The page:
We apparently spend one third of our lives doing nothing If you take a look at what is happening inside of your brain, however, you will find quite a different situation When we sleep well, we wake up feeling refreshed and alert for our daily activities. Sleep affects how we look, feel and perform on a daily basis, and can have a major impact on our overall quality of life
Why does sleep matter? We sleep for 1/3 of our lives, so it must be important. Yet scientists are only starting to understand it. “The brain is in a constant state of tension between cells and chemicals that try to put you to sleep and cells and chemicals that try to keep you awake.”(Brain)
The brain is def not inactive while you are sleeping. Neurons are busy working all night The neurons of your brain show strong rhythmical activity when youre asleep › perhaps replaying what you learned that day
Sleep patterns vary from person to person If you are a morning person, you are among the 10% of people. If you are a night person, you are among 20% of the people. If you arent really either of these, you are among 70% of the people
Have you ever gone to sleep with something on your mind, then woke up knowing the answer? Sleep actually can help boost learning significantly. The phrase “Let’s sleep on it” is such a great help!
Sleep Loss tears down all of the thinking in your brain including: › Attention › Functioning › Memory › Skills › Math › Logical reasoning
Eventually, sleep deprivation can mess up your motor skills such as walking. “Studies suggest that sleep loss and fatigue result in significant neurobehavioral impairments in healthy young adults.”(Univ.)
“This is when NREM begins that is 75% of your sleep.” (How) It has 4 stages. Stage 1 : › Between being awake and falling asleep › Light sleep
Stage 2 : › Becoming disengaged from surroundings › Breathing and heart rate are regular › Body temperature drops (so sleeping in a cool room is helpful)
Stage 3 & 4 : › Deepest and most restorative sleep › Blood pressure drops › Tissue growth and repair occurs › Hormones are released, such as: Growth hormone, essential for growth and development, including muscle development
After the NREM sleep happens, it turns into REM sleep which takes up 25% of your sleep. This stage: › Provides energy to brain and body › Brain is active and dreams occur › Body becomes immobile and relaxed, as muscles are turned off › Eyes dart back and forth
“REM sleep may constitute a protoconscious state, providing a virtual reality model of the world that is of functional use to the development and maintenance of waking consciousness” (Hobson).
This video describes why your brain needs a nap every once in a while. http://youtu.be/m_PiKXwGmo8 “People vary in how much sleep they need and when they prefer to get it, but the biological drive for an afternoon nap is universal.” (Brain)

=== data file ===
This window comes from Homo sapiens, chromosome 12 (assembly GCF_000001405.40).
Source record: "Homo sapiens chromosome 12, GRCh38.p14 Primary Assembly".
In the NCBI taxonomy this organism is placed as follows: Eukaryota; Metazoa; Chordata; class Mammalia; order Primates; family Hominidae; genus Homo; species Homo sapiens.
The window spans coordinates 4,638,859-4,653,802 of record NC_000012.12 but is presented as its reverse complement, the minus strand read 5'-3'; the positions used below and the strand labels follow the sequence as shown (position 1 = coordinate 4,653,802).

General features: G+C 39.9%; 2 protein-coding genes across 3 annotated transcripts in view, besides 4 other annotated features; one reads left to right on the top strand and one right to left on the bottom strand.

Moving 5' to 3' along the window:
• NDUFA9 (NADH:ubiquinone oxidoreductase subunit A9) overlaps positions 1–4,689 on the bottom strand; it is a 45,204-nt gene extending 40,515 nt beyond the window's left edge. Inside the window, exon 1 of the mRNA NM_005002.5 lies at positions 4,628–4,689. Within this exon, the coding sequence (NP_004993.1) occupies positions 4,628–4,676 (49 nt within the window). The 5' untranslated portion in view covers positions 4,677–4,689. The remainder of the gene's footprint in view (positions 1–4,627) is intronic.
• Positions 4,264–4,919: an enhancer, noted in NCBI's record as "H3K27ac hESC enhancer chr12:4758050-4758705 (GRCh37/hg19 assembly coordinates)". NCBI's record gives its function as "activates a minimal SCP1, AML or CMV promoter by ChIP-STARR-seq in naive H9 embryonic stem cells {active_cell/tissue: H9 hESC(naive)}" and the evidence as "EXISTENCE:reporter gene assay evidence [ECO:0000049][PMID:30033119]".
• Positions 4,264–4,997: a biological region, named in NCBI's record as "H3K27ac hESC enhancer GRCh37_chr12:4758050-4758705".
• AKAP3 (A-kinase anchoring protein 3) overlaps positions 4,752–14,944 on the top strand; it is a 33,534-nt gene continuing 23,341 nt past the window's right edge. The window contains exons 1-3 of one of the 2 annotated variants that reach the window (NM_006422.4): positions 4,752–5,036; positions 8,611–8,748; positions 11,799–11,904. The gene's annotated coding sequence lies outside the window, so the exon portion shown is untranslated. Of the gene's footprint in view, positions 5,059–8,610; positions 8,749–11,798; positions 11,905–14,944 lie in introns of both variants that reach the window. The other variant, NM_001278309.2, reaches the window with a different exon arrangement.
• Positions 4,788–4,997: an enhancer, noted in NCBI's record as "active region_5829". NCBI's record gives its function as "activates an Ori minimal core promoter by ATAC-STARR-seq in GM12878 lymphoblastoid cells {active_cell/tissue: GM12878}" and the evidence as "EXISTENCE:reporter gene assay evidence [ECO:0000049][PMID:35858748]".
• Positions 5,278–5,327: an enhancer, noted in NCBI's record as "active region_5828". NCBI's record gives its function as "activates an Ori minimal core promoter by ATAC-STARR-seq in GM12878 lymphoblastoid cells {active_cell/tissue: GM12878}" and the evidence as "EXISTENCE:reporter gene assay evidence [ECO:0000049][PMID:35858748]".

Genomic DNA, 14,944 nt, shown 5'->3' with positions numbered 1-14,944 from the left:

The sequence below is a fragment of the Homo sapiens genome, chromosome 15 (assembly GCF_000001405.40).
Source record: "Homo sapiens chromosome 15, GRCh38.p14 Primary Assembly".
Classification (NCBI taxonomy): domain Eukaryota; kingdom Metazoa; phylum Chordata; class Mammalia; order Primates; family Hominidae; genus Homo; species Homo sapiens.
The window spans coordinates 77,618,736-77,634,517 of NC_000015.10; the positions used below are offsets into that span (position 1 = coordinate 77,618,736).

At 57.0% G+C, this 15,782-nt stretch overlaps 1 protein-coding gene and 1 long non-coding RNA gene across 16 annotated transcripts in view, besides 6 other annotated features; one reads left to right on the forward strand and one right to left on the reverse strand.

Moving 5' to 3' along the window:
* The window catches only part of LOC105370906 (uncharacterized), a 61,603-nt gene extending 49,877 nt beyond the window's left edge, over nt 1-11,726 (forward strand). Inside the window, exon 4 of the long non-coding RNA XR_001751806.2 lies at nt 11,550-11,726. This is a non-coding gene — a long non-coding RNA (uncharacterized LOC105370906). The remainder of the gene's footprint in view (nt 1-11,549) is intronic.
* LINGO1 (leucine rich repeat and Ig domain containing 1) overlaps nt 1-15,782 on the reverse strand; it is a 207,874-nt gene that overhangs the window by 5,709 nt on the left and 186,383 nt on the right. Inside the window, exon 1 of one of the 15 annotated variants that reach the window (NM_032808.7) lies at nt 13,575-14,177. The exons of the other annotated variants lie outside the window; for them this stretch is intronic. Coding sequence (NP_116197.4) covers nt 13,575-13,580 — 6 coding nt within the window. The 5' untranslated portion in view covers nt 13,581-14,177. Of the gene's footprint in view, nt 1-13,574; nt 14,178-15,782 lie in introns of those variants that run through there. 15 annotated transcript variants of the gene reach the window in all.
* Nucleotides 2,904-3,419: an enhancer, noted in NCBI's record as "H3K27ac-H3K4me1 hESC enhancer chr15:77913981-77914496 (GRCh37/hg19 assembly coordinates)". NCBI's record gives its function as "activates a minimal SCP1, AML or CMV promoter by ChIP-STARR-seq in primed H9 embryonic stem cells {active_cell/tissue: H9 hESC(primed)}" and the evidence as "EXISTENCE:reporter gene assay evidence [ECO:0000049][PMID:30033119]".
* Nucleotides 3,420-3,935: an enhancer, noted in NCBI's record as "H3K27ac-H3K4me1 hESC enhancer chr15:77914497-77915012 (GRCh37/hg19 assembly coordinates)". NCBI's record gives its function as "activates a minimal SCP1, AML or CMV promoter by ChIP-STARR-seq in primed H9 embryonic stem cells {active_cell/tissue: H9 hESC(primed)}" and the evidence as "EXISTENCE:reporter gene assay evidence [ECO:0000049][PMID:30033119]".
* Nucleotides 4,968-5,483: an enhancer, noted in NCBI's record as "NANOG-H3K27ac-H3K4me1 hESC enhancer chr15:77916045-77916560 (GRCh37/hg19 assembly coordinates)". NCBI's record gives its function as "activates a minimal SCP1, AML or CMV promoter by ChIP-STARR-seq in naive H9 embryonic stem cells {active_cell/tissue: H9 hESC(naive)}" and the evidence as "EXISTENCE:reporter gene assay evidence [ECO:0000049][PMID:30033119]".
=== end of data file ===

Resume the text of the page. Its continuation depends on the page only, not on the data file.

"How Sleep Works | National Sleep Foundation - Information on Sleep Health and Safety."National Sleep Foundation - Information on Sleep Health and Safety | Information on Sleep Health and Safety. National Sleep Association, 2011. Web. 13 Feb. 2012. <http://www.sleepfoundation.org/primary-links/how-sleep-works>. › This website gave me some really useful information about the NREM sleep and the REM sleep. Hurd, Ryan. "Scientists Now Think That Light Sleep Might Not Be So Bad For Your Memory - Business Insider." Featured Articles From The Business Insider. 11 Aug. 2011. Web. 13 Feb. 2012. <http://articles.businessinsider.com/2011-08-11/home/30092355_1_rem- declarative-memory-light-sleep>. › This website gave me a good picture of what the two stages of sleep really looked like. I have the picture of the two brains going under the two different types of activity. "Brain Rules: How Our Brain Works?" Squidoo : Welcome to Squidoo. Web. 13 Feb. 2012. <http://www.squidoo.com/brain_rules>. › This article gave me some really useful information about what your brain is doing while you are sleeping.
University of Pennsylvania School of Medicine. "Sleep Loss and Fatigue in Residency Training, September 4, 2002, Veasey Et Al. 288 (9): 1116 — JAMA." JAMA, the Journal of the American Medical Association, a Weekly Peer-reviewed Medical Journal Published by AMA — JAMA. Web. 13 Feb. 2012. <http://jama.ama- assn.org/content/288/9/1116.short> › This peer reviewed article gave me some great information about what happens when you don’t get enough sleep.• Hobson, Allan. "REM Sleep and Dreaming: Towards a Theory of Protoconsciousness."Nature Reviews. Nature Events Directory 2012. Web. <http://www.nature.com/nrn/journal/v10/n11/authors/nrn2716.html>. • This peer reviewed article gave me very good information about dreams and what happens when you are in the REM state of sleeping.